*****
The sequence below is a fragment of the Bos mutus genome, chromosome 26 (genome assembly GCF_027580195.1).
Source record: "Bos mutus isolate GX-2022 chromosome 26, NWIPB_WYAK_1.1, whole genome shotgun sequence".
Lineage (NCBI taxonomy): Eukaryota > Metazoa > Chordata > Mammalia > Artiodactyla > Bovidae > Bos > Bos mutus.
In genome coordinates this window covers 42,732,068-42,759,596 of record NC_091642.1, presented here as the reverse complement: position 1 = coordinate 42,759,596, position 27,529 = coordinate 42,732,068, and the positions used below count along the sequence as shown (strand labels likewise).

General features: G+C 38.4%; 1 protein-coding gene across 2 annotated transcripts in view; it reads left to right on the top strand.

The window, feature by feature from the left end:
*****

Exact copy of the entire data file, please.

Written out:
The sequence below is a fragment of the Bos mutus genome, chromosome 26 (genome assembly GCF_027580195.1).
Source record: "Bos mutus isolate GX-2022 chromosome 26, NWIPB_WYAK_1.1, whole genome shotgun sequence".
Lineage (NCBI taxonomy): Eukaryota > Metazoa > Chordata > Mammalia > Artiodactyla > Bovidae > Bos > Bos mutus.
In genome coordinates this window covers 42,732,068-42,759,596 of record NC_091642.1, presented here as the reverse complement: position 1 = coordinate 42,759,596, position 27,529 = coordinate 42,732,068, and the positions used below count along the sequence as shown (strand labels likewise).

General features: G+C 38.4%; 1 protein-coding gene across 2 annotated transcripts in view; it reads left to right on the top strand.

The window, feature by feature from the left end: